State-owned company plans to test fly CH-7 next year, mass produce it in 2022 for sale abroad
The Associated Press
China’s new-generation stealth unmanned combat aircraft prototype, the CH-7, is displayed during the 12th China International Aviation and Aerospace Exhibition, also known as Airshow China 2018, Tuesday, Nov. 6, 2018, in Zhuhai city, south China’s Guangdong province. (Kin Cheung/Associated Press)
A Chinese state-owned company says it is developing a stealth combat drone in the latest sign of the country’s growing aerospace prowess.
The CH-7 unmanned aerial vehicle also underscores China’s growing competitiveness in the expanding global market for drones. China has won sales in the Middle East and elsewhere by offering drones at lower prices and without the political conditions attached by the U.S.
Raytheon technology fills in gaps in long-range fires and short-range air defense
FORT SILL, Okla., March 20, 2018 /PRNewswire/ — Forty-five unmanned aerial vehicles and drones fell out of the sky during a U.S. Army exercise after Raytheon’s (NYSE: RTN) advanced high-power microwave and laser dune buggy engaged and destroyed them. These common threats were knocked down during a Maneuver Fires Integrated Experiment at the U.S. Army Fires Center of Excellence.
The event, known as MFIX, brought military and industry leaders together to demonstrate ways to bridge the Army’s capability gaps in long-range fires and maneuver short-range air defense.
Powered by Fortem TrueView Radar, DroneHunter acts as “eyes in the sky” to alert security personnel of rogue aircraft operating in no-fly zones or unauthorized airspace
SALT LAKE CITY, Feb. 15, 2018 /PRNewswire/ — Fortem Technologies, Inc., announced today the release of DroneHunter™, the first military-tested unmanned aircraft that provides perimeter intrusion detection and protection by autonomously patrolling an airspace and towing away any rogue drones from the sky. Using AI algorithms, the DroneHunter system provides detection, monitoring and capture of rogue drones over restricted airspace or no-fly zones. Once a rogue drone is detected and captured, DroneHunter can tether and return, or safely discard to a predefined safe zone.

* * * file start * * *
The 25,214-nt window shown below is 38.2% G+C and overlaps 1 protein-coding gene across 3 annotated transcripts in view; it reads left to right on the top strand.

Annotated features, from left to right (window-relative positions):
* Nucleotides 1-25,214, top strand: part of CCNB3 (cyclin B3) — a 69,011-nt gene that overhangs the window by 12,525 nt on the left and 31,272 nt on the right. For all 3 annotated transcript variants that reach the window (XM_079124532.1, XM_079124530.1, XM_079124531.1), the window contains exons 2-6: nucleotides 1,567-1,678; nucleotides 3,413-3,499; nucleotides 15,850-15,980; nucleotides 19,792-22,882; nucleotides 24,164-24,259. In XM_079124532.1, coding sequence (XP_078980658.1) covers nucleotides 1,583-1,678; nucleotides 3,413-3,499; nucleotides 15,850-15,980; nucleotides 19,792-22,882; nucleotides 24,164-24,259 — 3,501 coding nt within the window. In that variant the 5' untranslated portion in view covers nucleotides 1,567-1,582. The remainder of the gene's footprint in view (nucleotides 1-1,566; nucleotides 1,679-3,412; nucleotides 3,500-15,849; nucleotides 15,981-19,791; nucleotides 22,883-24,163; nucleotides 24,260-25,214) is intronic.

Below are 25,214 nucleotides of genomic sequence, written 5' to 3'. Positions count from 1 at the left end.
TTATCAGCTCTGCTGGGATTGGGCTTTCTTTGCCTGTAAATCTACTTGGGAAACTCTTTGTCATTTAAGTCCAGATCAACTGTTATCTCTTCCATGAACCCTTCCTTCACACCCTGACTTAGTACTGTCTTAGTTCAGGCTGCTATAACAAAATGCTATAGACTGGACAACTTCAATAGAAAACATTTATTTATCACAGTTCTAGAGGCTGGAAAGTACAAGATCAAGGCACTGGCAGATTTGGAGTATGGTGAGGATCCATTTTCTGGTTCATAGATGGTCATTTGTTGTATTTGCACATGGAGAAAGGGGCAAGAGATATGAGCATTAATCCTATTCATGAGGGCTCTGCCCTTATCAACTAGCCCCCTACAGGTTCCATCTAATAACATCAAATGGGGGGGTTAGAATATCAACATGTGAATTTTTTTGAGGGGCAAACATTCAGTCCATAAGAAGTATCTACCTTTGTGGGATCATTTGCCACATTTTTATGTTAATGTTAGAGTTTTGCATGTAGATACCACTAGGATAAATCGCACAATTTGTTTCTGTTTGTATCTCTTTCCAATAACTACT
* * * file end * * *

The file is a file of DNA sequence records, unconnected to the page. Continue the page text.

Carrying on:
“Drones are accessible to everyone now and are beginning to proliferate to enable many new services,” said CEO of Fortem Technologies, Timothy Bean. “However, to fully embrace these benefits, we must monitor the airspace and secure no-fly zones. Fortem’s safe, low-cost detection and mitigation systems like DroneHunter are game-changing, enabling the benefits of a drone world to be realized.”
New market study on counter UAV technologies indicates terrorist attack with UAVs (drones) is matter of time
AMSTERDAM, Feb. 23, 2018 /PRNewswire/ — Violent non-state actors have increasingly been making use of unmanned aerial vehicles (UAVs) also known as drones. More recently, some terrorist organizations – among them, the Islamic State and Hezbollah – have extended their use of UAVs to include the deployment of Improvised Explosive Devices (IEDs) in warzones. Now, the threat of UAVs being used in attacks in Europe or North America is rising.
Commercial UAVs – considerably smaller and cheaper than military versions – have become widespread in industrialized societies. Their applications range from agriculture to the filming of sporting events. However, violent non-state actors have quickly learned how to adapt this technology to their advantage.